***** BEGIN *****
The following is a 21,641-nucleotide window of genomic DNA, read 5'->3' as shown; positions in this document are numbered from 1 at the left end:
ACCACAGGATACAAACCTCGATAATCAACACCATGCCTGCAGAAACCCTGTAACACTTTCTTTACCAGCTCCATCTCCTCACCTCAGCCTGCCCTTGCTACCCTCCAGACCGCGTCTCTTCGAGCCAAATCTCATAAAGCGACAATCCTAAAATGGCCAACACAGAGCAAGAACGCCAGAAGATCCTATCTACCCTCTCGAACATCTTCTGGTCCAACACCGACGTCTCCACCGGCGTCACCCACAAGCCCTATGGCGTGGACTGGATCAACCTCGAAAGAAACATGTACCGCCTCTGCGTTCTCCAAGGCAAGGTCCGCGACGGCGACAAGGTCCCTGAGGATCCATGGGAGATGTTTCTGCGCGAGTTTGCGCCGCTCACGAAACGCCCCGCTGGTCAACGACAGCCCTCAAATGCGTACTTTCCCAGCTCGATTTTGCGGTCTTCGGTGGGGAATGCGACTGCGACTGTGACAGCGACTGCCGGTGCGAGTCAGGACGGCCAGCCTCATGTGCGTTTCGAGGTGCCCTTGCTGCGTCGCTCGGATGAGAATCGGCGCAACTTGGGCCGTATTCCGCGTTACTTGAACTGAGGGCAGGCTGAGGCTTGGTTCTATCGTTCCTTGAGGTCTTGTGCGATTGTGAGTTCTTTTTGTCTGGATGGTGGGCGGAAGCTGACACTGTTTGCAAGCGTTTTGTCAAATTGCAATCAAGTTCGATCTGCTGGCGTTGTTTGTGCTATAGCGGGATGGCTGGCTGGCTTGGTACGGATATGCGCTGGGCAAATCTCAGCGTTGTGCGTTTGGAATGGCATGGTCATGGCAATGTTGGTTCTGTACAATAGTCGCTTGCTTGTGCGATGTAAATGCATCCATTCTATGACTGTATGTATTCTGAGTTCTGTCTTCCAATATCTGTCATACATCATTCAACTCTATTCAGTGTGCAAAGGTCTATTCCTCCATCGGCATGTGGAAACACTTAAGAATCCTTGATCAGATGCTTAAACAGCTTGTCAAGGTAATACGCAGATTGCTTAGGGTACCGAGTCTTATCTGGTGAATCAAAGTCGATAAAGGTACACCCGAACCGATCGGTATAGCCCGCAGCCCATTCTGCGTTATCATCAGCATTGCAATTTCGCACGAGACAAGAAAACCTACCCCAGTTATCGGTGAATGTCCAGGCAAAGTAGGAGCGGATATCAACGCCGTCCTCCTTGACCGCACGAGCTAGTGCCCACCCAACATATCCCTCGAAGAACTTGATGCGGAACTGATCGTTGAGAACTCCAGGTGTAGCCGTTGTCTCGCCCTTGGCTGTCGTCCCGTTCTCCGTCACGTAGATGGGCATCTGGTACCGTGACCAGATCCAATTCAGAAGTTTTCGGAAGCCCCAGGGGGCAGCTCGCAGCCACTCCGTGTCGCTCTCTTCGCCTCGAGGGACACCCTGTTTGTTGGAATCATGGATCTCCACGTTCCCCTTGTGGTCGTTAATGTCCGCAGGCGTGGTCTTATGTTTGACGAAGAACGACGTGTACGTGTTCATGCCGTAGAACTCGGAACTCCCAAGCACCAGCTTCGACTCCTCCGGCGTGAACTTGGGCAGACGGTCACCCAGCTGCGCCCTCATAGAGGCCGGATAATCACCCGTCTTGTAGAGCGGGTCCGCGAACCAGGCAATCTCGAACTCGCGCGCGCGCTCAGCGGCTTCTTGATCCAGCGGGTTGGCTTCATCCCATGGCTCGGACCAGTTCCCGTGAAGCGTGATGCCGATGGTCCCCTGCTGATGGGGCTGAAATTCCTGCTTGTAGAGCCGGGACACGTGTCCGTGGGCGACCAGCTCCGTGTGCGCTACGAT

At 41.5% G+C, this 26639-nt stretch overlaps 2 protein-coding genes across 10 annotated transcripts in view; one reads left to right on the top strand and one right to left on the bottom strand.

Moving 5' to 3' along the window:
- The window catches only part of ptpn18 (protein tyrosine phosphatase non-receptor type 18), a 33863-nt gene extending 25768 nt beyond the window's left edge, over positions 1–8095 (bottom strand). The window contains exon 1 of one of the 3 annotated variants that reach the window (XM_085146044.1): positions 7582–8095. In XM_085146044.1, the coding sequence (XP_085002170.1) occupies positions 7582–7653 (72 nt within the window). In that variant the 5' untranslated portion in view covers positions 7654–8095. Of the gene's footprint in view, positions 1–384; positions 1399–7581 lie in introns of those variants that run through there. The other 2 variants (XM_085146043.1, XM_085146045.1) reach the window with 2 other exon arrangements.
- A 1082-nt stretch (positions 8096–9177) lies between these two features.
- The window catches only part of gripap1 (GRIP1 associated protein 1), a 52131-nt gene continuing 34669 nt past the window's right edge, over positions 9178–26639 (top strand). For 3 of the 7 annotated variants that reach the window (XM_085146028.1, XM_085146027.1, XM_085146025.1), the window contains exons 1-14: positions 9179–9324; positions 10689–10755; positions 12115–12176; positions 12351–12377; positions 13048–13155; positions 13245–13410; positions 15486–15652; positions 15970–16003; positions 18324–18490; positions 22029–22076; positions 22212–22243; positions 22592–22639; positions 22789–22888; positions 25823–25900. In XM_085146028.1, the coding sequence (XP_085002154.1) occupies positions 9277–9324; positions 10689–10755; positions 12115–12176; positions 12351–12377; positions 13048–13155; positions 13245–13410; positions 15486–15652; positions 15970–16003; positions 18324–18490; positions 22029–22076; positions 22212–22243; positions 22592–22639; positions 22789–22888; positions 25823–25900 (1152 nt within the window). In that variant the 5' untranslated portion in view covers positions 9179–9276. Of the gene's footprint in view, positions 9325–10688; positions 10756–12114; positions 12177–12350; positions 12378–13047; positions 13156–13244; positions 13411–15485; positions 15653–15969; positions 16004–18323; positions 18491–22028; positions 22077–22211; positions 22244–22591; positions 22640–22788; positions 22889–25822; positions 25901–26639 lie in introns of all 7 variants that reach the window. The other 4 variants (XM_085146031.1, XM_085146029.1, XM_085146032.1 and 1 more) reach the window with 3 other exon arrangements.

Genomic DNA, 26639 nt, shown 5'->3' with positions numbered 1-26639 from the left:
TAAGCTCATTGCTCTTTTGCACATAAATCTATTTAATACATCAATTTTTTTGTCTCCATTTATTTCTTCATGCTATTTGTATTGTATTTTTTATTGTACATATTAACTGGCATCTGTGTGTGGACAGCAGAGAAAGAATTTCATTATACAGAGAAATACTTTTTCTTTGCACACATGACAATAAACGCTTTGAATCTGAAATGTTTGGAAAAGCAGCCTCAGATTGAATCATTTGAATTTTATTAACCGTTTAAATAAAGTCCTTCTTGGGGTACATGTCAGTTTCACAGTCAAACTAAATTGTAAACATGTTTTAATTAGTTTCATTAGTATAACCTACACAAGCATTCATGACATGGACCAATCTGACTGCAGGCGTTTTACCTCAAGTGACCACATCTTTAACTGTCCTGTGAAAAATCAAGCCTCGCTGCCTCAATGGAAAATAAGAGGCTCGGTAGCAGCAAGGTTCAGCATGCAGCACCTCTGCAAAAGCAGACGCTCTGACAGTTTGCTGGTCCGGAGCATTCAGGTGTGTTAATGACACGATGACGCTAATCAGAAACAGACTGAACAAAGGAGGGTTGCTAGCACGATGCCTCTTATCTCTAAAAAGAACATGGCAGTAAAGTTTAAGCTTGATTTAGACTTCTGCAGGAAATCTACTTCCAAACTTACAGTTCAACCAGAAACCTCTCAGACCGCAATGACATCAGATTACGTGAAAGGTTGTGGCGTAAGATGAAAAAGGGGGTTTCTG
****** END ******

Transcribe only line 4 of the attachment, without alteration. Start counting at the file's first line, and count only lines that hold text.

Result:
Moving 5' to 3' along the window: